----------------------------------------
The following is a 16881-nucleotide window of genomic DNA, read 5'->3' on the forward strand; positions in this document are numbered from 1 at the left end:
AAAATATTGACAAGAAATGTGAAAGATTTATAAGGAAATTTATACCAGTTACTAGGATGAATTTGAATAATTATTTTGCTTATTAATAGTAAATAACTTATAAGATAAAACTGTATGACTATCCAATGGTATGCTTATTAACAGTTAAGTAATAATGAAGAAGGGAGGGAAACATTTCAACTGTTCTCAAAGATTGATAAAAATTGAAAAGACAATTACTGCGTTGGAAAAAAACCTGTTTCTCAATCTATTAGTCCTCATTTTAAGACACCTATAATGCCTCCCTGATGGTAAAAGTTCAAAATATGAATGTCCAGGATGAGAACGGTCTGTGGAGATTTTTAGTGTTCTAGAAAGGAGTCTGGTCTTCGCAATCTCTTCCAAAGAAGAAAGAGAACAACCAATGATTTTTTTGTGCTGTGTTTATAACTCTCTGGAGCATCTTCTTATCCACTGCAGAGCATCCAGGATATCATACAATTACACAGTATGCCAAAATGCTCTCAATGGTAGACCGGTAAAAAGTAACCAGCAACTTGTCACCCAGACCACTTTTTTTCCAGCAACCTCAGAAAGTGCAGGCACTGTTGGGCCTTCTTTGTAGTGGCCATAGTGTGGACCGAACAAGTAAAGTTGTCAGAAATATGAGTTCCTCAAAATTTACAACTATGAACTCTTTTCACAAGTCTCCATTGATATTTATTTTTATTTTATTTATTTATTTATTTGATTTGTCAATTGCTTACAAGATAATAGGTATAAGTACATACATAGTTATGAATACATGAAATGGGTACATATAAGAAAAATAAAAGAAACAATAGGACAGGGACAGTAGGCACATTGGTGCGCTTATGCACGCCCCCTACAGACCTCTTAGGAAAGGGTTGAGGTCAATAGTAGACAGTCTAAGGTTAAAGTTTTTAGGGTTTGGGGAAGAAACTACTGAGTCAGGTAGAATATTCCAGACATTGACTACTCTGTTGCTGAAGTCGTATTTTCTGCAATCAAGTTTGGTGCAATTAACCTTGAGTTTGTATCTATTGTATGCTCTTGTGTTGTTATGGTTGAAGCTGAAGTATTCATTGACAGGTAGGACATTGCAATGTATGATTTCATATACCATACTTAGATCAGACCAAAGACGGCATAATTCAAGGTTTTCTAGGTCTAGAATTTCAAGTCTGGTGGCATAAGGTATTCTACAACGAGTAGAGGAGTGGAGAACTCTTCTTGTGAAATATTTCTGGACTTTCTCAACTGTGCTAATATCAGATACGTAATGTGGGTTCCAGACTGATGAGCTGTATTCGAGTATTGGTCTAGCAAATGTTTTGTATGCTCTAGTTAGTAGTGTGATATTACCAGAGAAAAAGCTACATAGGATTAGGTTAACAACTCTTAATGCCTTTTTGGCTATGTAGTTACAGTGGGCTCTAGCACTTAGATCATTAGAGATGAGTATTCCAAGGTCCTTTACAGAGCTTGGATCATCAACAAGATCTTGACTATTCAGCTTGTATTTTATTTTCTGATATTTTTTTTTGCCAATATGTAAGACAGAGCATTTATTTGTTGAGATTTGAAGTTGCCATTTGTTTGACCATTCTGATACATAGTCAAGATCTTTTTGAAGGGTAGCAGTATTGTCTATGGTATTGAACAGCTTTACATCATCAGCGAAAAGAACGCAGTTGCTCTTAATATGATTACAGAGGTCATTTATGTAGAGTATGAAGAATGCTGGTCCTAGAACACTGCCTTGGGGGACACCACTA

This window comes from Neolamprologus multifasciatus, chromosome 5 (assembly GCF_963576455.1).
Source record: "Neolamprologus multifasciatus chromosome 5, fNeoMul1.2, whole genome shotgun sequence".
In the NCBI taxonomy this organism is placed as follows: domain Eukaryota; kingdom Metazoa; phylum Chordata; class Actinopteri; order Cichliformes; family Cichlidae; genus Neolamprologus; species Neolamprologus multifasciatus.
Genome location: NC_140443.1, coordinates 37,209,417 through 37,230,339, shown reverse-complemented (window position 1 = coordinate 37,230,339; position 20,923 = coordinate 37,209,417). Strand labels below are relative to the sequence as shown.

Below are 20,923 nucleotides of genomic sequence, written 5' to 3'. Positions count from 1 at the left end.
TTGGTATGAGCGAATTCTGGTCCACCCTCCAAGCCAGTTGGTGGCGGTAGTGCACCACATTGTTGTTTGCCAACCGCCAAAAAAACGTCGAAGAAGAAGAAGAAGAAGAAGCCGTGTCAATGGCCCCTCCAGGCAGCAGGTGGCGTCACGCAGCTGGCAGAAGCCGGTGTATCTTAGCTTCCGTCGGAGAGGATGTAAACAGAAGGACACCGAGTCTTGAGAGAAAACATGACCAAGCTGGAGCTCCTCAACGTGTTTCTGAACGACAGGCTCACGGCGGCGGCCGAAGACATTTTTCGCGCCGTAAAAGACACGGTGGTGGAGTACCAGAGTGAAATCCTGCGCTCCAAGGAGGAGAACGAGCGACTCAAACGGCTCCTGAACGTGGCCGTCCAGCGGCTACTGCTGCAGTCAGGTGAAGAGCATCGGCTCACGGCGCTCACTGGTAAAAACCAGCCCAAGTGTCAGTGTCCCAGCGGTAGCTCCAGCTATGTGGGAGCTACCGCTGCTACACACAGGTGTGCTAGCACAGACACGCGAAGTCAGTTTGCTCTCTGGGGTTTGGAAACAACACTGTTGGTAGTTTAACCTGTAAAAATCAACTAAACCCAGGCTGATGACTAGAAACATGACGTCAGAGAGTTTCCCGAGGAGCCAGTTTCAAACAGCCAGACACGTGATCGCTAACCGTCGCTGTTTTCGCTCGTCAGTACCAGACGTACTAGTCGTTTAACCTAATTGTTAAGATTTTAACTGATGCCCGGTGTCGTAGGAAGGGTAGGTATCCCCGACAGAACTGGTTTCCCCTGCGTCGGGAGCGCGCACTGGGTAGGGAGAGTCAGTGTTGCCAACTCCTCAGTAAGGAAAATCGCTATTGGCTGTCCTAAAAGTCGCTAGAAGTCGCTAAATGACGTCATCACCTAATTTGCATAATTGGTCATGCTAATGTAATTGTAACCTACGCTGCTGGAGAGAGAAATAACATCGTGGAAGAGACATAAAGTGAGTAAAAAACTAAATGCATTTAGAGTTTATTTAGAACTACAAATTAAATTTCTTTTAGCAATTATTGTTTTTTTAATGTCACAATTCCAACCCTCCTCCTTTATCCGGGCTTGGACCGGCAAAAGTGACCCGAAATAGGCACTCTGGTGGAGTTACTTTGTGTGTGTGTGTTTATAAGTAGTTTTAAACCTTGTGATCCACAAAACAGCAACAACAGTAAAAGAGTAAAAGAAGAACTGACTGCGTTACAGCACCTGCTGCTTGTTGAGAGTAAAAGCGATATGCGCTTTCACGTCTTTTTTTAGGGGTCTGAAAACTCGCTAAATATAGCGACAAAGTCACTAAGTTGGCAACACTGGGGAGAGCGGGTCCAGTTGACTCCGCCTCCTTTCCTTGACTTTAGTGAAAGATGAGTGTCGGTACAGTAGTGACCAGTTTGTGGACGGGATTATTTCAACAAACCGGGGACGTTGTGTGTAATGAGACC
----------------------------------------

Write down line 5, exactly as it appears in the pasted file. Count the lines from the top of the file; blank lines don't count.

In the NCBI taxonomy this organism is placed as follows: domain Eukaryota; kingdom Metazoa; phylum Chordata; class Actinopteri; order Cichliformes; family Cichlidae; genus Neolamprologus; species Neolamprologus multifasciatus.